Renal cell cancer (RCC) (epithelial carcinoma of the kidney) represents 2%–4% of newly diagnosed adult tumors. Over the past 2 decades, RCC has been better characterized clinically and molecularly. It is a heterogeneous disease, with multiple subtypes, each with characteristic histology, genetics, molecular profiles, and biologic behavior. Tremendous heterogeneity has been identified with many distinct subtypes characterized. There are clinical questions to be addressed at every stage of this disease, and new targets being identified for therapeutic development. The unique characteristics of the clinical presentations of RCC have led to both questions and opportunities for improvement in management. Advances in targeted drug development and understanding of immunologic control of RCC are leading to a number of new clinical trials and regimens for advanced disease, with the goal of achieving long-term disease-free survival, as has been achieved in a proportion of such patients historically. RCC management is a promising area of ongoing clinical investigation.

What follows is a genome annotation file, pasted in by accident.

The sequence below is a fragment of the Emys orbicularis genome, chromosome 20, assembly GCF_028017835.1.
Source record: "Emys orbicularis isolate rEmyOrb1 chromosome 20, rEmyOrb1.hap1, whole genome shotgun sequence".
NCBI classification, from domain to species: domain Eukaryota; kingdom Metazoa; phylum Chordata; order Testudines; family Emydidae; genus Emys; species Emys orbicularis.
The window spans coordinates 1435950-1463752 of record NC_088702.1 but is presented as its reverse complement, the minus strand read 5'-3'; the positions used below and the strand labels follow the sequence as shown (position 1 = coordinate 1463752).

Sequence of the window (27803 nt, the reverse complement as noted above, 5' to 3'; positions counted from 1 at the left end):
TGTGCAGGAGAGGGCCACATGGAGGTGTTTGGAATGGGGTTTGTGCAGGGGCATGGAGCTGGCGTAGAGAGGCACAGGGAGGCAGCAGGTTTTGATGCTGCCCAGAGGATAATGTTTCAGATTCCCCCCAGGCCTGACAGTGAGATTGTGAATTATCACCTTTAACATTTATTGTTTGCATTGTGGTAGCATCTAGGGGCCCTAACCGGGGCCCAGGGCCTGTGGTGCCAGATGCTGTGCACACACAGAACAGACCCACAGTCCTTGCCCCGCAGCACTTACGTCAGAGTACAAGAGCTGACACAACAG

- kidney diseases
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Contributors JPD designed and researched and wrote this manuscript.
Funding The authors have not declared a specific grant for this research from any funding agency in the public, commercial or not-for-profit sectors.
Competing interests JPD is a consultant for Prometheus Laboratories; a member of data safety and monitoring committees for BMS, Eisai, Tracon, Merck, Amgen, Iovance, and PrECOG. JPD is a medical oncology cochair of the Renal Task Force, CTEP, NCI.
Patient consent Not required.
Provenance and peer review Commissioned; externally peer reviewed.
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